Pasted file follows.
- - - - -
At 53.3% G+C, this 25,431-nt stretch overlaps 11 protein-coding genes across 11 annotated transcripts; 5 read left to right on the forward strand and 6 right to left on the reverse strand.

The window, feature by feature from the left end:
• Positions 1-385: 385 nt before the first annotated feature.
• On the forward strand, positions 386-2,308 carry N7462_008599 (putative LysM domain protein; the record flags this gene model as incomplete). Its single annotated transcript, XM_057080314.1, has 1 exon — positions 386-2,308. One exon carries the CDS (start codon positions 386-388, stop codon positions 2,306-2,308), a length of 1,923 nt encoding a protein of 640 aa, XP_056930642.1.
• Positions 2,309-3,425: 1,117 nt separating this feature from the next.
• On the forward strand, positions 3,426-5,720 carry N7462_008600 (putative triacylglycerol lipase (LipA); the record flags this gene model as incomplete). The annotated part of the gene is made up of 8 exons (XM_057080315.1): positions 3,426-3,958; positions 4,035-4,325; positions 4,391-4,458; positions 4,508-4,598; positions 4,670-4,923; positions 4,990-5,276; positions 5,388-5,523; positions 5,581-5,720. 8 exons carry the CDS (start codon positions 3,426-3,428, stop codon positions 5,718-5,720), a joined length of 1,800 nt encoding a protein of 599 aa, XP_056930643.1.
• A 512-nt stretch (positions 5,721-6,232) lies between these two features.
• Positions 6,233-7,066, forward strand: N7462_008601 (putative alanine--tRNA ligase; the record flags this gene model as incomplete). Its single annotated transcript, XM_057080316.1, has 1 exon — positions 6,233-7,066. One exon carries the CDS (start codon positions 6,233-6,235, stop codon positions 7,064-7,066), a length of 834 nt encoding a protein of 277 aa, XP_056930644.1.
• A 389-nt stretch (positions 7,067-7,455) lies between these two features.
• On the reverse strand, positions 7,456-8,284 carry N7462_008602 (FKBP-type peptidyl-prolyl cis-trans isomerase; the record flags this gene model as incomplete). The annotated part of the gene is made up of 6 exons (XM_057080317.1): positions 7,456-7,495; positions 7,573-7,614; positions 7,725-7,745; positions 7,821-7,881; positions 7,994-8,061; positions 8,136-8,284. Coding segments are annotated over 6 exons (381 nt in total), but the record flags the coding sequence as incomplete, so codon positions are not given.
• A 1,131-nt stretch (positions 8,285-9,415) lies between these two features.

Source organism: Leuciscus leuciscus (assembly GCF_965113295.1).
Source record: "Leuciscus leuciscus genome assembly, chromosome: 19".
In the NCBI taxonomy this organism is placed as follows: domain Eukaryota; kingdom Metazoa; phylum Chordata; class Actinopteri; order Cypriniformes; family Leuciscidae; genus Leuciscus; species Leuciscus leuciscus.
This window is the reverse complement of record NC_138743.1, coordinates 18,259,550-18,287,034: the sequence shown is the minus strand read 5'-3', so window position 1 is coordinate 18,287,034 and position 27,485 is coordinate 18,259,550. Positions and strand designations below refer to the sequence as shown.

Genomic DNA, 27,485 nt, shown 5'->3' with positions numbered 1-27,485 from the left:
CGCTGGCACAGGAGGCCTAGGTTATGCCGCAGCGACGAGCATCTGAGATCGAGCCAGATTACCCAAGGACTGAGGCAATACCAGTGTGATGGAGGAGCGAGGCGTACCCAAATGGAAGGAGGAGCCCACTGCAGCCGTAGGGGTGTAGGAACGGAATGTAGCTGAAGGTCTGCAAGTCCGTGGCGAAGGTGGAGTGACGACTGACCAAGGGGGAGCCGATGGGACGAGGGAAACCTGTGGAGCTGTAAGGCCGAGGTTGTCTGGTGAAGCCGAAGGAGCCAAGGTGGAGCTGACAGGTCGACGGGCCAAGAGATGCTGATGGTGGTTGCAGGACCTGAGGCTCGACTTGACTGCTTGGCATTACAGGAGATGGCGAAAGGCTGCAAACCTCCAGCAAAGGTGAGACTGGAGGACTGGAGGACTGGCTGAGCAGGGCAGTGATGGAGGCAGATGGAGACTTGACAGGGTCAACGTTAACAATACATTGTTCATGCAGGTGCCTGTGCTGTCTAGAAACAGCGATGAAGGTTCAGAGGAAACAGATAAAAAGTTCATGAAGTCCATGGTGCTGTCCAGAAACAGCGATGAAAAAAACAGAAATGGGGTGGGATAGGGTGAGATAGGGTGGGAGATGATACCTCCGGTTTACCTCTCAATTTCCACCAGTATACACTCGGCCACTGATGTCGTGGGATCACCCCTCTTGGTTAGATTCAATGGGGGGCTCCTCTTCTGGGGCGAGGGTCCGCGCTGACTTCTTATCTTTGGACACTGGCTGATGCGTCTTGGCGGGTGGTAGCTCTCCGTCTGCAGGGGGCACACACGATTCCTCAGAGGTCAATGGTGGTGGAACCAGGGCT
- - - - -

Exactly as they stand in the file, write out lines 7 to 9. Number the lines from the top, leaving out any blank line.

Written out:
• A 512-nt stretch (positions 5,721-6,232) lies between these two features.
• Positions 6,233-7,066, forward strand: N7462_008601 (putative alanine--tRNA ligase; the record flags this gene model as incomplete). Its single annotated transcript, XM_057080316.1, has 1 exon — positions 6,233-7,066. One exon carries the CDS (start codon positions 6,233-6,235, stop codon positions 7,064-7,066), a length of 834 nt encoding a protein of 277 aa, XP_056930644.1.
• A 389-nt stretch (positions 7,067-7,455) lies between these two features.